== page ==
These kind of questions abound in later parts of the film. With each of them, a couple extra moments could have added a world of clarity. As a fan, I can fill some of them in, but others feel like they were just done because it would be cool. Which leads to the real problem…
Fan-service by Fanboys for Fanboys
Many of these montage moment feel like they were done for fan service, not story. The most obvious is Batman’s second dream sequence where Batman imagines a post-apocalyptic future ruled by Superman, and his army of humans and flying insect people (really – I’m told they’re a comic reference).
While the sequence is cool – the kind of thing that would be completely at home in a comic or fan film – you could take this sequence out of Batman v Superman and not lose any story. It’s only there for it’s coolness.
Synder does many of fan service elements throughout the film, and many of them don’t hold up under scrutiny. When you ask “why did the character do that?” the real answer is probably “because it’d be cool.”
If you sent me fan film where Batman leads the rebellion in a world where Superman has gone bad and rules a post-apocalyptic wasteland, I’d open the link, but seeing it in the theater I just thought “this should have been a really cool deleted scene.”
Likewise, the changes made from the comic – like having Batman brand his enemies – feel like a fanboy saying “this would be badass!” without really thinking through what each change means for the character.
As a fan, I sympathize. There is a certain joy just seeing these characters appear onscreen. The woman next to me audibly gasped with joy when Wonder Woman appeared onscreen. And I have to admit – even some elements screenwriter in me didn’t think worked, the fan in me still appreciated.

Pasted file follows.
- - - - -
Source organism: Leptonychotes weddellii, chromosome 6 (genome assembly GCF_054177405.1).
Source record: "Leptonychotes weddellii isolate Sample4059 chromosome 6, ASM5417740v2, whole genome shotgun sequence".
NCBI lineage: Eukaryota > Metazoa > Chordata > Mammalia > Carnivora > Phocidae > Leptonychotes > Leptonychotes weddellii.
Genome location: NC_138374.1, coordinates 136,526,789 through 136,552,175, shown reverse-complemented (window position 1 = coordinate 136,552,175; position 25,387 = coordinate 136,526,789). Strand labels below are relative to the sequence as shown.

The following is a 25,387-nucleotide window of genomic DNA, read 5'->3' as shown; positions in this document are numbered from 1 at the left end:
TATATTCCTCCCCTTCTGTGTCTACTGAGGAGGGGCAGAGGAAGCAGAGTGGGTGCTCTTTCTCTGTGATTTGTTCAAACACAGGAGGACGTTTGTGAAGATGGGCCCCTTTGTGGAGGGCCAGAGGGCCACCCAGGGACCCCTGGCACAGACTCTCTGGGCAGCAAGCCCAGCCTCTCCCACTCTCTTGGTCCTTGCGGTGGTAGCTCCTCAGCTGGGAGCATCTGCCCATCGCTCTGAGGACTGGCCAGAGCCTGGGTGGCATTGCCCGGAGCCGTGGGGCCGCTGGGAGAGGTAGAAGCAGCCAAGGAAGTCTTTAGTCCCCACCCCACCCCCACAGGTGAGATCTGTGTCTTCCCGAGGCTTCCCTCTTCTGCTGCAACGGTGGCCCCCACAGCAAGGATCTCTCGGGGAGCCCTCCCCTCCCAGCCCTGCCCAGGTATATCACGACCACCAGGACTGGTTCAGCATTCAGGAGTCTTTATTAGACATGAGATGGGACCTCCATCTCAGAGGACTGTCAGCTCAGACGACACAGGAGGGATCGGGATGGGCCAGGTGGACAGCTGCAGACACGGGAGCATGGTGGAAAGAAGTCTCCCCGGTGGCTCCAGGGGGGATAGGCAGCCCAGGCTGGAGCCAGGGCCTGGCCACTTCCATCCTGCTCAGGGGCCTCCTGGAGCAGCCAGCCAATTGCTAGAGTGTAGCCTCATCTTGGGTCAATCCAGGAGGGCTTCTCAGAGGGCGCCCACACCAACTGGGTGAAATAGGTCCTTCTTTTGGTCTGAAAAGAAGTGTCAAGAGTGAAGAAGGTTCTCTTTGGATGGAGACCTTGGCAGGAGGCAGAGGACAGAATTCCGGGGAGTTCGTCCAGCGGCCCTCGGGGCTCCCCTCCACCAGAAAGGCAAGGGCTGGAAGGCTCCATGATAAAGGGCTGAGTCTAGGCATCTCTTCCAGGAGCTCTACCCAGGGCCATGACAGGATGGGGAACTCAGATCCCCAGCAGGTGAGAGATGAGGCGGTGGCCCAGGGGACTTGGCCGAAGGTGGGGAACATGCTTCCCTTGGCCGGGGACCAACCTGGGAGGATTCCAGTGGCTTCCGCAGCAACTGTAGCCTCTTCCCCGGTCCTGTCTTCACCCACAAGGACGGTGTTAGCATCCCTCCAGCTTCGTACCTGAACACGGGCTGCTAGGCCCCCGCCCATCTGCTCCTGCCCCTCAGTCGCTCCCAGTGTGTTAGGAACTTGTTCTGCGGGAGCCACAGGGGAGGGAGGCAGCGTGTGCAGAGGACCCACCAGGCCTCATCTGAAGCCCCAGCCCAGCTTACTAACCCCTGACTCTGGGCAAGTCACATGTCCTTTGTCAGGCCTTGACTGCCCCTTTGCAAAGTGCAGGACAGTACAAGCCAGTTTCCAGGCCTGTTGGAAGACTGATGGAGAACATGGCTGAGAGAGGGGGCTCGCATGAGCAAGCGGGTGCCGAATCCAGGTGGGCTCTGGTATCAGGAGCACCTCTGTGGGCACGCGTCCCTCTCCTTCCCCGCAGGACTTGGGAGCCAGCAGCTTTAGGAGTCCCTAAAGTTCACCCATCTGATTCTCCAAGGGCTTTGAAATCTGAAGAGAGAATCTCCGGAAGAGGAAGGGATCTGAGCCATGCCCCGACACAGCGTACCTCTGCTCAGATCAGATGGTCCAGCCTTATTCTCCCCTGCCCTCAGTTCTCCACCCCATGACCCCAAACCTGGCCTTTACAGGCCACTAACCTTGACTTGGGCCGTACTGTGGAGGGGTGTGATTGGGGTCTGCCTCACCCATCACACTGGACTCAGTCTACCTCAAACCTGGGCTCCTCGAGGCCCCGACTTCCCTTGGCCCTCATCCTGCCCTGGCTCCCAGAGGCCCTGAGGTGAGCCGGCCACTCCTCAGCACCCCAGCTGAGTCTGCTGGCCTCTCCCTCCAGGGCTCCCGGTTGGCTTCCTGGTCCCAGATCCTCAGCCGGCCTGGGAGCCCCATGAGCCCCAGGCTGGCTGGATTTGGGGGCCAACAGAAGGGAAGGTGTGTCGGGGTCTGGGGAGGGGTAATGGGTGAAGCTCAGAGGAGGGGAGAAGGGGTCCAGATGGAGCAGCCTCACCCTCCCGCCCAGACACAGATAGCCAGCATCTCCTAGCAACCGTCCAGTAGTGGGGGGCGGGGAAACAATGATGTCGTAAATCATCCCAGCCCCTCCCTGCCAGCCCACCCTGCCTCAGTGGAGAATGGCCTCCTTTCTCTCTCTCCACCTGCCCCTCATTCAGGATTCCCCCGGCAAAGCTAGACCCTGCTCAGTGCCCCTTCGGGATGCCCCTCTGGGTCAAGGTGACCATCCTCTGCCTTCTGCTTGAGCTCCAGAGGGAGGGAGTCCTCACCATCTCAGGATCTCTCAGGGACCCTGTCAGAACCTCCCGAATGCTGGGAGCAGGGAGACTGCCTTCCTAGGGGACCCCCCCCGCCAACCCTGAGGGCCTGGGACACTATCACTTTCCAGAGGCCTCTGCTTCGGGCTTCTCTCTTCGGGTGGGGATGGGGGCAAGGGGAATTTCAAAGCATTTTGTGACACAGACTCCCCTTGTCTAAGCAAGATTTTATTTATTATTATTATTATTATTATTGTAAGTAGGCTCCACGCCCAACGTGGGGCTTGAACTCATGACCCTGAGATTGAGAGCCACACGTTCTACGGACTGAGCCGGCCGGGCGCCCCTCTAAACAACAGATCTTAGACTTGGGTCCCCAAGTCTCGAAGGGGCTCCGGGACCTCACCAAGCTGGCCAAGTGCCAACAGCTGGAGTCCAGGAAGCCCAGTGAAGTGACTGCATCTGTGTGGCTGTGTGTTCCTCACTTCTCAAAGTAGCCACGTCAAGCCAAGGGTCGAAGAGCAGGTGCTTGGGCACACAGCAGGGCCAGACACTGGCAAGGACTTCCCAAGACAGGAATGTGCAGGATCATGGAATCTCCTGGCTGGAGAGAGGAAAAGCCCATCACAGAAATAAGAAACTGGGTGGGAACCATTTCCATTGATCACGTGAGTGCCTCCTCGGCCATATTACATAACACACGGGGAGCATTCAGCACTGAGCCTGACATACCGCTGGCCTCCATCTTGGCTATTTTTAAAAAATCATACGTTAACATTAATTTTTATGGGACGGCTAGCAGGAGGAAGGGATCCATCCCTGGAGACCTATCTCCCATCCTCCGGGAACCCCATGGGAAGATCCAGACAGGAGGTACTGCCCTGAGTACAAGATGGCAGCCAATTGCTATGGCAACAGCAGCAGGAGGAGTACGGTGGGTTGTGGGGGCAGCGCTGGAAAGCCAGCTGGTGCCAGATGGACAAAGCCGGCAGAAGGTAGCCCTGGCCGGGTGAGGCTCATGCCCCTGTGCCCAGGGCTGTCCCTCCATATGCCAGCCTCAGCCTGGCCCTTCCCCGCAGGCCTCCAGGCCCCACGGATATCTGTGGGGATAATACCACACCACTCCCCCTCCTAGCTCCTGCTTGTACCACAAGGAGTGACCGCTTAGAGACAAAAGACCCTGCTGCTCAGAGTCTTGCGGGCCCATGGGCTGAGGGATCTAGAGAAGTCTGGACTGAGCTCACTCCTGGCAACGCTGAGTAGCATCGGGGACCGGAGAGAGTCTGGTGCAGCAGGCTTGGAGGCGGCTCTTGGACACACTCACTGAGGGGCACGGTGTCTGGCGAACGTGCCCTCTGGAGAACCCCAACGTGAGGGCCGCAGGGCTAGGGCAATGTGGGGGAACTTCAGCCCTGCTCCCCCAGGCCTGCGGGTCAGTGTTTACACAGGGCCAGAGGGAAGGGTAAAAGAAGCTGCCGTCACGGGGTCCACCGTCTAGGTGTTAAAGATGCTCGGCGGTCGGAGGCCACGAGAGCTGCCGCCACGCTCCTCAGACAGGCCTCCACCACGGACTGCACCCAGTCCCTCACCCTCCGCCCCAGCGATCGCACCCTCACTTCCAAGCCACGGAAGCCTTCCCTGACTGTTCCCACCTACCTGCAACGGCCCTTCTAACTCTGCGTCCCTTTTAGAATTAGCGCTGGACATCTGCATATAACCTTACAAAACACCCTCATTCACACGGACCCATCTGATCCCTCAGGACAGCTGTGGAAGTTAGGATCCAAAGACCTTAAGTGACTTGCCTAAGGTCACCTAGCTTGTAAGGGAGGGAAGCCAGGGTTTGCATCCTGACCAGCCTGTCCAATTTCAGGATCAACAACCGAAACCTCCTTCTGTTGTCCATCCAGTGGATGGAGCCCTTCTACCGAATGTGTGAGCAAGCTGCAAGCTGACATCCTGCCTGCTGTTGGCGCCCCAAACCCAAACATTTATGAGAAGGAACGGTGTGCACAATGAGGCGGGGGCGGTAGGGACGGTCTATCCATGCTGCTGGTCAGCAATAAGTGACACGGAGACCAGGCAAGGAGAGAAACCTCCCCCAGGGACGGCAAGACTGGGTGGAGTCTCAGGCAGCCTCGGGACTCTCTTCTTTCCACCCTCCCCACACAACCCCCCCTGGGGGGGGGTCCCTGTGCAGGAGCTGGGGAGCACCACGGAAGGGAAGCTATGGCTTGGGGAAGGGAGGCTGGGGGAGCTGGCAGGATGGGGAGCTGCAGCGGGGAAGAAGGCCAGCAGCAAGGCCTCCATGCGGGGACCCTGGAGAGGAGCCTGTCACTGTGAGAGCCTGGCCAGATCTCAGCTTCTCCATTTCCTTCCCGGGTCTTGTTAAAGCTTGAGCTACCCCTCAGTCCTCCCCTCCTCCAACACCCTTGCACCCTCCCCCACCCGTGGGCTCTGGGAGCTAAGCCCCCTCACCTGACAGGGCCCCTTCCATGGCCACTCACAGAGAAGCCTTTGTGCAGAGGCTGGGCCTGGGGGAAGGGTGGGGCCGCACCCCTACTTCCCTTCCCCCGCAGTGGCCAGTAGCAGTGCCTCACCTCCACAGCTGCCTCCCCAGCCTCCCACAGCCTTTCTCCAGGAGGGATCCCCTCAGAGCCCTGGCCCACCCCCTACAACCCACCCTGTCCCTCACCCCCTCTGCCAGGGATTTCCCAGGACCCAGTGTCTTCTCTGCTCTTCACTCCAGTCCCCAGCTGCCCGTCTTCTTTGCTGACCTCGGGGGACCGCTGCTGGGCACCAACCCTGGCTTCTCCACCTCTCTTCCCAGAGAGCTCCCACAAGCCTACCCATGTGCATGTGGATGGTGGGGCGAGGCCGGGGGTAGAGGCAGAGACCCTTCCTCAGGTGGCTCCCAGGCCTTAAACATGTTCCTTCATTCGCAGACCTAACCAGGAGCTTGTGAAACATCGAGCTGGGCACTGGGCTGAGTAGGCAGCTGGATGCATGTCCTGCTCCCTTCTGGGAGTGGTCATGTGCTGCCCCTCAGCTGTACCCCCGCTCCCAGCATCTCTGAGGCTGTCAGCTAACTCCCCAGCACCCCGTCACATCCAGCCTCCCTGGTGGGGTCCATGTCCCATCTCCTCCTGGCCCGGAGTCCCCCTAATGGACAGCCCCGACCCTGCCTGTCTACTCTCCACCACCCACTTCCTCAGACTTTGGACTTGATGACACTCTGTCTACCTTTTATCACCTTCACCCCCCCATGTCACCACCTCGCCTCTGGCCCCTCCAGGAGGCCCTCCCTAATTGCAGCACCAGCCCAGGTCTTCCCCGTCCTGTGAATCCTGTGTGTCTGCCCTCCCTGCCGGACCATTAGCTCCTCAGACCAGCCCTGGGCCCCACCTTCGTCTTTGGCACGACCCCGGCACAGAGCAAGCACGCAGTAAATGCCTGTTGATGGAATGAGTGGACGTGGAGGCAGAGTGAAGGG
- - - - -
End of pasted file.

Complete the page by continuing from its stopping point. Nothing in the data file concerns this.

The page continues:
Yet canon is held to a different standard then fan-fiction. Many of the choices in Batman v Superman felt like they were on the right track – they just needed an extra draft or two.
Fixing Through the Unexpected
The good of this montage style is that you compress a lot of story and action into each montage. The bad is that you lose clarity, and create moments that don’t make sense.
I believe Batman v Superman compresses scenes because it assumes the audience already knows what will happen. They’re right, but it raises the question – why include these scenes at all?
A good screenwriter will anticipate how the audience expects a scene will play out, and then delivers in an unexpected way. For example, what if Superman doesn’t save the girl? Then what?
Of course as fans, we’d be mad if that happened. So writers do a triple fake-out. First, you think he’ll save the girl. Then the building collapses! Superman emerges from the rubble. He makes grim eye contact. It doesn’t look good. You think she’s dead. Then a third reveal – he pulls the girl from the rubble. She’s okay!
Three fake-outs – first, you think they’ll make it, then they won’t, then they do. No matter what you expected, there is a moment where you’re shocked and it doesn’t go as expected. If you want an example of this triple fake-out, watch any Joss Whedon show. (The first episode of Agents of Shield does one beat for beat with a potential character death.)
Batman v Superman could have leveraged audience expectations to whip their emotions around and take them on a ride. Instead, it uses those expectations to compress time, while delivering on them exactly as expected.
There is value in this style. It’s almost experimental, like a Guy Maddin film, where all but the best parts of a sequence are edited out, and those “best parts” are delivered on over and over again in money shots. Maybe this rapid montage style is necessary to introduce as many characters as Batman v Superman has.
However, I think if you were to combine this montage style with more traditional scenes, written to surprise audience expectations, you could get something really magical. Where Batman v Superman‘s fails, it fails from daring to greatly. It’s the kind of bold swing, I can respect.